If you’re like me, you think about cyber security all day, every day. You may even dream about it. It’s why I’m an IT security professional (and probably not the most interesting guy you’ll ever meet).
But since most people have other things on their minds most of the time, it takes a special effort to get them to focus on the importance of IT security. That’s where National Cyber Security Awareness Month—which occurs every October—comes in.
While setting aside a month to promote cyber security may not seem like the most hard-hitting tool to tighten security for your organization, it actually is a great opportunity to do just that. That’s because more than ever cyber security is all about peoples’ behavior and raising awareness is one of the best ways to have an impact on that.
What we have come to realize in IT security is that policy, compliance and governance alone won’t achieve cyber security for your organization unless people take those policies and rules and use them to make the right security decisions. The reality is that whether it’s people in their homes or in the workplace, we depend on individual behaviors to safeguard IT security—or anything else for that matter. If you don’t lock your door, people can walk straight into your house. If you leave your car unlocked, there’s a greater chance it —or something in it— will get stolen.
If you look at why people behave the way they do, it’s really because of a few particular things. First, attitude is a predictor of future behavior, so your end users’ attitude toward cyber security is important. And since you can’t have an attitude towards something unless you have some kind of knowledge and awareness about it, educating end users about cyber security issues is fundamentally important.
Now certainly your employees have a sense of cyber security issues, both from your internal efforts and from a steady stream of messaging about cyber threats out in the world these days. But people tend to have a fixed capacity regarding how many issues they can process at the same time. And while hearing about a security breach might get them to be more careful for a while, they eventually forget about it and move on to other things.
We all tend to do that. For example, last month when thieves broke into a house in my neighborhood, I feverishly made sure to turn on my home security alarm every single day for several weeks. But these days I am becoming less diligent about turning it on. The urgency has faded in my mind, replaced by other things. If there were another break in, I’d be careful to set the alarm again.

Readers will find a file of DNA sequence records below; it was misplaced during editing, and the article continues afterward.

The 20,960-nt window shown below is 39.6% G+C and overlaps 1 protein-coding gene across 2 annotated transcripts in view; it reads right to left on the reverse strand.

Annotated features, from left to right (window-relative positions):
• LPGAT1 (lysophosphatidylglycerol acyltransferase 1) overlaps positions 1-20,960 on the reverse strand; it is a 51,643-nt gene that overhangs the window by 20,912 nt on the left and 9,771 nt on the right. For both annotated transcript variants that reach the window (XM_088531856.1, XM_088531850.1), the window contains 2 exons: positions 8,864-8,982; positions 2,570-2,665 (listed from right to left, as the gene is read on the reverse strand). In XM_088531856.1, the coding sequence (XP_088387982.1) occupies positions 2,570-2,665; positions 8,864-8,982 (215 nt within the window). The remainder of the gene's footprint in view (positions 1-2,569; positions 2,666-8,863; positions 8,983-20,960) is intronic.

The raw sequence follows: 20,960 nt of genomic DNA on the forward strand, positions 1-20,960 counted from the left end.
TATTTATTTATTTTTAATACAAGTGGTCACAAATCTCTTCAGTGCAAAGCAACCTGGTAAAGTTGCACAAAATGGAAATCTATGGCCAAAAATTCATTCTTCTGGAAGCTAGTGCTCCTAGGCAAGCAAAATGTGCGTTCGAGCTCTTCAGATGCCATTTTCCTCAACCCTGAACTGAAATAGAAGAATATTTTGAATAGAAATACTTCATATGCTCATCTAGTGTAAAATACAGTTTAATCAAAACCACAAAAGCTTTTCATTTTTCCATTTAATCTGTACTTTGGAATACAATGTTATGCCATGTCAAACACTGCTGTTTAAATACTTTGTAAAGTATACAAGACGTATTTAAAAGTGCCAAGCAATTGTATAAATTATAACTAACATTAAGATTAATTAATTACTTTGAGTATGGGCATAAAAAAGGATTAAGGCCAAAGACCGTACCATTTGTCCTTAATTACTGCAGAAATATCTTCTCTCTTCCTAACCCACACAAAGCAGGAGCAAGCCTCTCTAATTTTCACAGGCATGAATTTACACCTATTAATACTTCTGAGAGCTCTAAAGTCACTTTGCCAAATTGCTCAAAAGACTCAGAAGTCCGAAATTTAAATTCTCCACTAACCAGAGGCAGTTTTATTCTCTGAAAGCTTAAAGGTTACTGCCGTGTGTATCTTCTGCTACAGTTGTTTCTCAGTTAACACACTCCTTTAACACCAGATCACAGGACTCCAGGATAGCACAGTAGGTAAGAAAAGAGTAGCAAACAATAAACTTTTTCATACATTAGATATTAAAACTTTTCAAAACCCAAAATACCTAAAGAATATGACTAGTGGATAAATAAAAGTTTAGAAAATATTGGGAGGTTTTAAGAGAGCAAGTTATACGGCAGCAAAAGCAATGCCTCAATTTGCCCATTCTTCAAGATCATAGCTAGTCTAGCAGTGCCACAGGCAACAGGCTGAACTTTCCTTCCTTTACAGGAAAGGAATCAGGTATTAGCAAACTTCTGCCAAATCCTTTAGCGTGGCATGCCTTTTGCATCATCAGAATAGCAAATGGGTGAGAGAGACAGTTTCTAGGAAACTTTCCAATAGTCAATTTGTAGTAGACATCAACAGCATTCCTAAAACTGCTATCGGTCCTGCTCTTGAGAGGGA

EMC Global Security Organization (GSO) doesn’t want to wait for a security issue for users to pay attention to security threats. Fortunately, EMC is a partner in this nationally-sponsored program to step up an information effort on cyber security and get peoples’ mindshare for this specific period of time.
From fun and games to videotaped executive testimonials on security and threat awareness seminars, we at EMC GSO are going all out to engage our end users in security awareness this month. It ties in with our year-round end user awareness program called EMC FirstLine. What we do this month will serve as a platform to launch new capabilities and new programs to raise security awareness.
Like the rest of our industry, we have shifted our IT security approach over the years from a centralized approach of imposing security restrictions on our users to driving risk decisions back out to users in the business and giving them increased responsibility. Although it is essential to our ability to keep our users safe, technology is not a panacea, and users will continually be faced with online trust decisions. Too, people can always find a way around security controls if they want to. Through FirstLine, we provide users with the tools and education they need to make responsible decisions.
This strategy is particularly important in a technology organization, where we seek to attract people who are free-thinkers and innovators. Unlike a more regimented environment, our end users are less inclined to do something just because we tell them to. They tend to make their own decisions based on their understanding of the issues.
Our job is to put enough information into their minds that when it comes down to making security decisions, they’ll understand the implications of doing or not doing something. The good news is our investment in making our users the first line of defense against security threats is paying off. We are seeing more people reporting things like phishing. The measurements we have in place are showing a greater security awareness in general among our end users.
Ultimately, our core messages for this National Cyber Security Awareness month are the same as they were last year and the year before: Our employees are our First Line of defense against cyber threats; think before you click. All worth repeating in a time set aside on a national level to get folks thinking about a subject that doesn’t fill most peoples’ dreams but can help us avoid cyber security nightmares.
To learn more go to:
RSA’s “Speaking of Security” Blog: https://www.rsa.com/en-us/blog
The SANS Institute’s “Securing the Human” Blog: http://www.securingthehuman.org/blog